HR Management & Compliance

What Types of Employee Monitoring Does Your Business Conduct?

Does your organization conduct any type of employee monitoring? Most businesses do. After all, security and safety may depend on it. Let’s take a look at some of the reasons employers conduct employee monitoring, and then some of the most common types of employee monitoring conducted by businesses today.

Why Conduct Employee Monitoring?

First, let’s look at why employers routinely conduct employee monitoring. Several good reasons include:

  • Ensuring sensitive or confidential data does not get disseminated;
  • Ensuring adherence to policies, such as allowable use of internet and e-mail;
  • Maintaining a safe work environment to ensure no harassment occurs via company electronic communications;
  • Investigating complaints by reviewing employee e-mails, phone calls, and documents;
  • Ensuring high levels of customer service, such as with call monitoring;
  • Conducting training or quality assurance by monitoring employee communications with clients;
  • Increasing productivity by monitoring nonwork internet use and other nonwork activities conducted on business hours;
  • Reducing theft through video surveillance;
  • Reducing the chance of violence at the work site;
  • Reducing the chance of tampering with employer property; and
  • Recovering stolen property through means such as global positioning system (GPS) monitoring of vehicles or radio frequency identification tags on other valuable items.

As you can see, there are plenty of reasons employers opt to monitor employees. Let’s take a look at some of the most common ways today’s employers conduct this monitoring.

Common Types of Employee Monitoring

Here are some of the most common types of employee monitoring conducted by businesses today:

  • GPS tracking on company vehicles, which can access a vehicle’s location at any time. This same technology is also sometimes deployed on smartphones, which then tracks the location of the phone.
  • Video and/or audio surveillance of the company premises.
  • Access to all communications sent via the company-provided phone, including text messages and communications through third-party apps.
  • Monitoring of any other instant messages sent on the company system or device.
  • Access to other data related to phone use, such as time spent on the phone, numbers dialed, and even recording calls and, in some cases, monitoring voicemail.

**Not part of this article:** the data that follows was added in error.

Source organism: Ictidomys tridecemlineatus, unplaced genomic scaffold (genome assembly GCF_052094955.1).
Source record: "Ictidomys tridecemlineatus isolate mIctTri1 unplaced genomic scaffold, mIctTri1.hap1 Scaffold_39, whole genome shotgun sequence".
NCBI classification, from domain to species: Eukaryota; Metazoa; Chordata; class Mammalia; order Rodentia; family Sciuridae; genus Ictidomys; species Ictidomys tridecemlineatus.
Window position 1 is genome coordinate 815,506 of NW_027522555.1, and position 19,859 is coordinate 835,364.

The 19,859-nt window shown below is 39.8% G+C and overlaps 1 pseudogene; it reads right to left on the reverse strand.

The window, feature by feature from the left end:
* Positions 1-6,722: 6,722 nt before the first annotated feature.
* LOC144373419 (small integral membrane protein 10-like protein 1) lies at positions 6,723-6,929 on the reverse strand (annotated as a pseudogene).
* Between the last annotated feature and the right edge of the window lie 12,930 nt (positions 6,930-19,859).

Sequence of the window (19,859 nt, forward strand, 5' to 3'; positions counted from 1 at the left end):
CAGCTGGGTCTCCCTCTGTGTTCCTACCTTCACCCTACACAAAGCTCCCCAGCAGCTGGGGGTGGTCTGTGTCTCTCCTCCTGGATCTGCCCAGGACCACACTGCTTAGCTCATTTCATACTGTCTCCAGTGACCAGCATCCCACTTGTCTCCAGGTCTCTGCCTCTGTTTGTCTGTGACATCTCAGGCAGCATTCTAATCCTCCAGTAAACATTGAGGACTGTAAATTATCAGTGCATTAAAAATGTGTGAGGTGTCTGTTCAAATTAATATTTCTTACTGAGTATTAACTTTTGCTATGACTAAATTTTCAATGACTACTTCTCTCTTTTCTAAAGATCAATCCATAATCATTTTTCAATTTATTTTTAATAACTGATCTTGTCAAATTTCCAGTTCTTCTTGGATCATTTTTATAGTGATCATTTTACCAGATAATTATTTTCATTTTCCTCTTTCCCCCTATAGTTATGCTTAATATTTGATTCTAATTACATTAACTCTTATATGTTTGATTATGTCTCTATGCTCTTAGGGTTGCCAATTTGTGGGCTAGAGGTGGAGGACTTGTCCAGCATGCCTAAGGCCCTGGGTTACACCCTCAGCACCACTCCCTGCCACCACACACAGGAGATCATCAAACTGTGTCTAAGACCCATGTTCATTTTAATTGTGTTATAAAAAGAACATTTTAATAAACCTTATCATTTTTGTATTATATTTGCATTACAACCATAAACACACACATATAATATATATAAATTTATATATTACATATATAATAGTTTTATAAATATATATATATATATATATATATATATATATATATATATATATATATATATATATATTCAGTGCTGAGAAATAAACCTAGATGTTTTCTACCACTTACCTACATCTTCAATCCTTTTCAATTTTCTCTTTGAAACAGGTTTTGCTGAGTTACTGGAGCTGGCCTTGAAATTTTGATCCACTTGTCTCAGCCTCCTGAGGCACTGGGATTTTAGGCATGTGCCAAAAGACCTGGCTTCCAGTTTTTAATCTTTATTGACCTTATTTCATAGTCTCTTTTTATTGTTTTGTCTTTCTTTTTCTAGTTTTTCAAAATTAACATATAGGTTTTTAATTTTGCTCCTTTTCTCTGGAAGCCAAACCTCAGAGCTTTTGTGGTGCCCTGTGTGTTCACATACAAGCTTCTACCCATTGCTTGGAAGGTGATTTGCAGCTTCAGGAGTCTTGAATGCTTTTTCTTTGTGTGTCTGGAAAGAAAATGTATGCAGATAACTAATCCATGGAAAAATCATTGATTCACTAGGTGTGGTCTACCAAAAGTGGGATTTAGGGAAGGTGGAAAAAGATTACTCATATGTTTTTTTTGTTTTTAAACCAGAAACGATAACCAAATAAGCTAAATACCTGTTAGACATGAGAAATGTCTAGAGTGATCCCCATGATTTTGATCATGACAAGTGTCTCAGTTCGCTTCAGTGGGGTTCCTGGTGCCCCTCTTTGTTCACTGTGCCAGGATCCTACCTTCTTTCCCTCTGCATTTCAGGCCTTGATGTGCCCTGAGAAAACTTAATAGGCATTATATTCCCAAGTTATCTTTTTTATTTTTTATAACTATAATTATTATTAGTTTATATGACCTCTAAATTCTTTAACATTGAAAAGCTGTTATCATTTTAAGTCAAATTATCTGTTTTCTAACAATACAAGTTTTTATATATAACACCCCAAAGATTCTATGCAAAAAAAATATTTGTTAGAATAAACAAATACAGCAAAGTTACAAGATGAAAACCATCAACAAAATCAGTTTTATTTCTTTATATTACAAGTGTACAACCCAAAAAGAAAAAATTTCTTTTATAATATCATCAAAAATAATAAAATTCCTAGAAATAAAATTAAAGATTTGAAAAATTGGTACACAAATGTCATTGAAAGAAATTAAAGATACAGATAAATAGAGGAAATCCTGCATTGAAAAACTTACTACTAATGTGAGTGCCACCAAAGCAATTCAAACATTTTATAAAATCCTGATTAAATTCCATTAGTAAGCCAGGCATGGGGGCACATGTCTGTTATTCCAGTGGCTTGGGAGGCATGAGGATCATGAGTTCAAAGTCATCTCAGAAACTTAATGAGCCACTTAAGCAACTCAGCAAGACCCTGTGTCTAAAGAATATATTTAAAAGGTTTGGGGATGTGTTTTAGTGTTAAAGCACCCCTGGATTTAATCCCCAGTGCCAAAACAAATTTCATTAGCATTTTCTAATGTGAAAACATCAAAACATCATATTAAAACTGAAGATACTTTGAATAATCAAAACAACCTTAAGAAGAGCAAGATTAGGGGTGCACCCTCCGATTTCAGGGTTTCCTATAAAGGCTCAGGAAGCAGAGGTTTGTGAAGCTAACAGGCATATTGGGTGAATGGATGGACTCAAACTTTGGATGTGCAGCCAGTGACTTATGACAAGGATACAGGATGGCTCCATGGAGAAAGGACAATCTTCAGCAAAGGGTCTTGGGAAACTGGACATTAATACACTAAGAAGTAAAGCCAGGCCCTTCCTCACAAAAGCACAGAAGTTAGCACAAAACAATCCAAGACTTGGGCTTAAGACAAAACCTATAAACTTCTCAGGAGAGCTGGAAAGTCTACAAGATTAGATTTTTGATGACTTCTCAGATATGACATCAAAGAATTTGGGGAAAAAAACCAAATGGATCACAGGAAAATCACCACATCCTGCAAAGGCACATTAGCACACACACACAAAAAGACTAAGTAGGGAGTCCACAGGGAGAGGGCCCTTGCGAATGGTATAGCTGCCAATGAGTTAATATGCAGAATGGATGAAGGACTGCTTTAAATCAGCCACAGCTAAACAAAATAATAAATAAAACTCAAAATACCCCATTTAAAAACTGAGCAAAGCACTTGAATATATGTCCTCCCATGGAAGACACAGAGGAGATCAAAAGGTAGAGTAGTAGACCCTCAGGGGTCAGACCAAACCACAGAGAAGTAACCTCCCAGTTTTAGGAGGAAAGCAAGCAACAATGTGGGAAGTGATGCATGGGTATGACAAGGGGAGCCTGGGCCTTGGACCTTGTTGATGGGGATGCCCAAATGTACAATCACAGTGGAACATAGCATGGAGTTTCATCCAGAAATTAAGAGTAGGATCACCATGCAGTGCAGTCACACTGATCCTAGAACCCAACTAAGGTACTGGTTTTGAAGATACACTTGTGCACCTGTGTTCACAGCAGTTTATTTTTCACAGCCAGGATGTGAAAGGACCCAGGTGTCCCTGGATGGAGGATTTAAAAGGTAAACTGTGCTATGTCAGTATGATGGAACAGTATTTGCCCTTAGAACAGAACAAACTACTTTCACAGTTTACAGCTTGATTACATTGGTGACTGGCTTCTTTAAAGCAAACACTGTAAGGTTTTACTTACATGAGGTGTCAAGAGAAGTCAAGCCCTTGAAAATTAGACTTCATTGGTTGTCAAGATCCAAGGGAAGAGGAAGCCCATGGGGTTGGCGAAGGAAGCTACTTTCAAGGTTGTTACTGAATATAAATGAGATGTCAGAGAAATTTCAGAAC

• Access to all company e-mail communications, including messages that were deleted.
  • Access to all files stored on company devices and company networks.
  • Monitoring the use of company computers, including time spent at the computer and time spent on the internet.
  • Monitoring of use of internet on company-provided devices or company connection, including specific websites visited and how long spent on each site.
  • Tracking of locations where the employee access badge was used.
  • Access to any other activity on a company device, and even in some cases personal e-mail access. (Note: this is more of a gray area because there is a question around an employee’s expectation of privacy with a personal account. If the employer can access this, it should be clearly noted so that the employee understands this policy.)
  • Reviewing of copy and fax machine memory. While this is not always an explicit type of monitoring for most organizations, employees should know that items which are photocopied or faxed are not confidential; most photocopiers and fax machines have an internal memory that stores the images. These may be viewed later if retrieved.
  • Monitoring what is said about the company online, completely separate from the work site. This type of monitoring actually goes beyond employee monitoring because comments about the company online may or may not have been written by an employee.
  • Keystroke logging on company devices, especially in data-intensive jobs.
  • Utilizing screen recording software, especially for hourly jobs that the employer monitors to ensure the employee is working on the project during times he or she is clocked in.
  • Observing employees in person, often without direct employee knowledge. The person who observes would then report back on employee activity. This could be a person within the organization or someone who was hired to do an investigation.
  • Monitoring mail delivered by the post office to the work site. This mail could also be opened and reviewed in some cases, since it was delivered to their premises. (This is legal in most cases.)
  • Monitoring what is said on employee social media accounts.

It’s important to note that there are legal limits on several of these items, based on state and local laws. To protect the company while still ensuring appropriate employee privacy levels, be sure to get legal counsel before implementing employee monitoring programs.

This article does not constitute legal advice. Always consult legal counsel with specific questions.


About Bridget Miller:

Bridget Miller is a business consultant with a specialized MBA in International Economics and Management, which provides a unique perspective on business challenges. She’s been working in the corporate world for over 15 years, with experience across multiple diverse departments including HR, sales, marketing, IT, commercial development, and training.